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Extending refutation texts to promote science learning

A central instructional resource to support the acquisition of knowledge is the use of texts. This is especially true in the science domains, where the subject matter gets increasingly abstract and complex so that detailed verbal descriptions are indispensable. As students continue to struggle with reading in middle and high school, numerous studies have focused on evaluating instructional approaches to support students’ reading comprehension. However, less is known about the contribution of reading comprehension to meaningful learning and transfer.

As reading comprehension outcomes are quite temporary and closely linked to the text, different cognitive processes and strategies need to be employed to encode this information in long-term memory. Under this perspective, significantly less is known about the differential effects of most approaches on different comprehension and learning outcomes as well as for specific subgroups of students.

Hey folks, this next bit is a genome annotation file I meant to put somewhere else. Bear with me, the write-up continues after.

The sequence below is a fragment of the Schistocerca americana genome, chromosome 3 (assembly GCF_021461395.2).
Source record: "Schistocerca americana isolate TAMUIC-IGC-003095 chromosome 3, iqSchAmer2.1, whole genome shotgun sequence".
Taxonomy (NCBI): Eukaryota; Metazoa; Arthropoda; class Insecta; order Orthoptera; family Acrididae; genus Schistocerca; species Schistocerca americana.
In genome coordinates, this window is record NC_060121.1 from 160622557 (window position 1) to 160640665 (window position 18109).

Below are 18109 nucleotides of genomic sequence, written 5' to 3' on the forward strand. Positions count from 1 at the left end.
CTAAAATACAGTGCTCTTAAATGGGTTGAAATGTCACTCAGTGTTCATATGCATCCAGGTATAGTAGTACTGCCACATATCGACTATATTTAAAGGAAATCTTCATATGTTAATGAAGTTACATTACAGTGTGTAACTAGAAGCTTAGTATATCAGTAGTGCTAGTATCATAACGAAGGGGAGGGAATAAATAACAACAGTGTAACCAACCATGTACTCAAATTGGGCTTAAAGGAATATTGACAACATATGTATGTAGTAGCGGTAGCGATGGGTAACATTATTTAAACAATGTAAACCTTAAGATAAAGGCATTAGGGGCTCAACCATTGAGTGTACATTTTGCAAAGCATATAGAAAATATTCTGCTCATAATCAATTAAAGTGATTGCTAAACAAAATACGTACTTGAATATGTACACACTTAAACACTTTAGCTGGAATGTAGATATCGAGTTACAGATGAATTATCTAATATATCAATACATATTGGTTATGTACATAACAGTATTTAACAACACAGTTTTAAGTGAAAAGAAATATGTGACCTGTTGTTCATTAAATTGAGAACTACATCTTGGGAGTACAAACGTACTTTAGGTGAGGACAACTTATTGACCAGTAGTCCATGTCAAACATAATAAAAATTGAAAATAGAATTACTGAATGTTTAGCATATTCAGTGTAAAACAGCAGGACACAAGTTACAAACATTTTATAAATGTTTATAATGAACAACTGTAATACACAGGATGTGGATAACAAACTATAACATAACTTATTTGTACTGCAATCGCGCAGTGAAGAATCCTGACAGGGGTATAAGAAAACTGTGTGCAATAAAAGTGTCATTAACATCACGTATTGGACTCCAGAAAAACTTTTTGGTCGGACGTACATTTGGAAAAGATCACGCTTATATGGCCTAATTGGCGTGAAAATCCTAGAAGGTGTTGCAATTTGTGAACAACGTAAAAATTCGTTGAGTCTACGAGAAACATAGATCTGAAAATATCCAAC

Based on the project proposal presented here, we aim to provide more insights into the question, how different facets of reading comprehension contribute to learning from reading scientific texts. To address this goal, different short-term and long-term measures are combined to assess both comprehension and learning outcomes of students as a result of reading. Aside, specific manipulations of the texts or the reading instruction are implemented to gain insights into the design of reading-based learning environments in science classrooms that promote comprehension and learning.